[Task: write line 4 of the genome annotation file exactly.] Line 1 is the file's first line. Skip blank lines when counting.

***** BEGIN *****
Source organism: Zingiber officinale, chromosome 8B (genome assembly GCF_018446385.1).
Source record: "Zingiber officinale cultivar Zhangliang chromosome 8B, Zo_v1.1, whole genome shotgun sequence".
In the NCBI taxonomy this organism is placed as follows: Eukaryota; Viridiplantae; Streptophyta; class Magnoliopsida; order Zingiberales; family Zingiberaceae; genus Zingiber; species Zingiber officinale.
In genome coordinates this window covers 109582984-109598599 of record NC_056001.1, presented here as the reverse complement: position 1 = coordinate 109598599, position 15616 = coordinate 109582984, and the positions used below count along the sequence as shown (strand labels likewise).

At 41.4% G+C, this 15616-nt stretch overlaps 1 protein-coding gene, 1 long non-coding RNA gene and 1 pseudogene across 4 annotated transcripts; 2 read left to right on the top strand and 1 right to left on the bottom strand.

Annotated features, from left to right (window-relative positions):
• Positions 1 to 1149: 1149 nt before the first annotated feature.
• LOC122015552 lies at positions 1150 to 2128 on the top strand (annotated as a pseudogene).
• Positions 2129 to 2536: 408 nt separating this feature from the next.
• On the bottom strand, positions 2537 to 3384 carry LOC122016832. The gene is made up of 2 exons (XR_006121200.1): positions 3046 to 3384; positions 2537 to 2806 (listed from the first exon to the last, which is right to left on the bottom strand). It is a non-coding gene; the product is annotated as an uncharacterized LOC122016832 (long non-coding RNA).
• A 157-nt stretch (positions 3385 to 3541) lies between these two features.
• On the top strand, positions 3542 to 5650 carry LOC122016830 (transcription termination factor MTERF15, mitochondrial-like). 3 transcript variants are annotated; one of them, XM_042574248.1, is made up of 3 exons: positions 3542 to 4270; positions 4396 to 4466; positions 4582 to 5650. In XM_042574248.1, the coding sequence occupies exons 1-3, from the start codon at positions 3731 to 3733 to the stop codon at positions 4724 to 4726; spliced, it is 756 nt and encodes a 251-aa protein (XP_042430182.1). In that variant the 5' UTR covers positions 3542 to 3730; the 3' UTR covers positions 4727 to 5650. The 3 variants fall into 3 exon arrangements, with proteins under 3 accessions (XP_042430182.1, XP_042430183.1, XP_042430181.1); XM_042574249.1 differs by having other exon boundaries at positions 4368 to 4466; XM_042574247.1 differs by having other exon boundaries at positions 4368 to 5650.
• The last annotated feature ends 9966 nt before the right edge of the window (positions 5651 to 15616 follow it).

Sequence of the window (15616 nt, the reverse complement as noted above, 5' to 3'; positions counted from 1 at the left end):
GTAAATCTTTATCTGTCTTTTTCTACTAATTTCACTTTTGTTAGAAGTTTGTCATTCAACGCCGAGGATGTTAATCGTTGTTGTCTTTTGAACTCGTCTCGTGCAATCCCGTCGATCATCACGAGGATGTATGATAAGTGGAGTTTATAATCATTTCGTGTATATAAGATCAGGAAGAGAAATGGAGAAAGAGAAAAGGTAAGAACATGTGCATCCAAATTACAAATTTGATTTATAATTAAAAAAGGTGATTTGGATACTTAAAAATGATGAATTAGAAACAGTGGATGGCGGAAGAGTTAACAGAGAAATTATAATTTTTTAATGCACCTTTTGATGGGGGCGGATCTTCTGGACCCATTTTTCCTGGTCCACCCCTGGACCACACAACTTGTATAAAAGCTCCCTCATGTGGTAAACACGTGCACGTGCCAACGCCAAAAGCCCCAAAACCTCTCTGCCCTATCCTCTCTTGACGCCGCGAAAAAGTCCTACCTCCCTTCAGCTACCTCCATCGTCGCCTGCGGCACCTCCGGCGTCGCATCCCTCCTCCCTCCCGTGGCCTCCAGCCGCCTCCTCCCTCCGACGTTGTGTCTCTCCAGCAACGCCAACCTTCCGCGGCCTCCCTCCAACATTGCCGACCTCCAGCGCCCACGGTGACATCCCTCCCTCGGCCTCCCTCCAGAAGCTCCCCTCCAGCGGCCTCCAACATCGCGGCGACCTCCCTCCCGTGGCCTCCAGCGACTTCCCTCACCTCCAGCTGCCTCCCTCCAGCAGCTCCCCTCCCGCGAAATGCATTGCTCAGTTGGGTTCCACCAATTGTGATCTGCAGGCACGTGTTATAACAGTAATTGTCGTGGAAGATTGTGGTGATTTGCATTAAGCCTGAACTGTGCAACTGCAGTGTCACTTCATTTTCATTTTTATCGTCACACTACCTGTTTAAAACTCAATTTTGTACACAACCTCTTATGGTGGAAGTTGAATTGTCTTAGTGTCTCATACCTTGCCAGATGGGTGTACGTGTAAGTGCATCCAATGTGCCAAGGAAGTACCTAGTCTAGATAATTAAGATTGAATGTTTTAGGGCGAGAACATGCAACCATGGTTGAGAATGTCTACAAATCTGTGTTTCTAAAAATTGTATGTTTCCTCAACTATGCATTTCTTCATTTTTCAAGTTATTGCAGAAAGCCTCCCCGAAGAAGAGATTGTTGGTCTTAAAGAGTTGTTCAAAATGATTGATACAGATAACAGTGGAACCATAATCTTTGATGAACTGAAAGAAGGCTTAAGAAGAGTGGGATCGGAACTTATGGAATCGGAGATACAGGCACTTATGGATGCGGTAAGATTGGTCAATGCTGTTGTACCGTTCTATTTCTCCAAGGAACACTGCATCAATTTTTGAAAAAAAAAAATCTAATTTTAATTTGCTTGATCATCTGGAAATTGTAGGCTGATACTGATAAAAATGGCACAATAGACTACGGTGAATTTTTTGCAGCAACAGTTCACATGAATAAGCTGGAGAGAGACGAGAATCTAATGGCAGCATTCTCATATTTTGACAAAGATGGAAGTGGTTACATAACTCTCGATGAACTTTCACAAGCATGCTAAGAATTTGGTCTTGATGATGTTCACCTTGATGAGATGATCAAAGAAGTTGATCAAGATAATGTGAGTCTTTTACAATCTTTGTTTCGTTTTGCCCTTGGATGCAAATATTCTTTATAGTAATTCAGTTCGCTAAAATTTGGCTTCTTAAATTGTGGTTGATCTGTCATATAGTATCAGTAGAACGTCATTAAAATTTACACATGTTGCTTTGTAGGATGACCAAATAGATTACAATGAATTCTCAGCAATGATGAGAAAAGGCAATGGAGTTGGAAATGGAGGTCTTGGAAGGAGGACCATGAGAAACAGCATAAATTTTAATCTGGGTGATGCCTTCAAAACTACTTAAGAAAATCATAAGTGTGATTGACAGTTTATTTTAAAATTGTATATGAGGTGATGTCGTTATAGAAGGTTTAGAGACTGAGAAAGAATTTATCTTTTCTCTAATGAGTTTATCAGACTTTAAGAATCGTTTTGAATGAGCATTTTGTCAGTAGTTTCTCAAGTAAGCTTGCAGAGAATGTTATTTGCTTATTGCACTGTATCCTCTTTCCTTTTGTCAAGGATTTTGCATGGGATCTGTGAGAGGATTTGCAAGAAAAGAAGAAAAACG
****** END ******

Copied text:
In genome coordinates this window covers 109582984-109598599 of record NC_056001.1, presented here as the reverse complement: position 1 = coordinate 109598599, position 15616 = coordinate 109582984, and the positions used below count along the sequence as shown (strand labels likewise).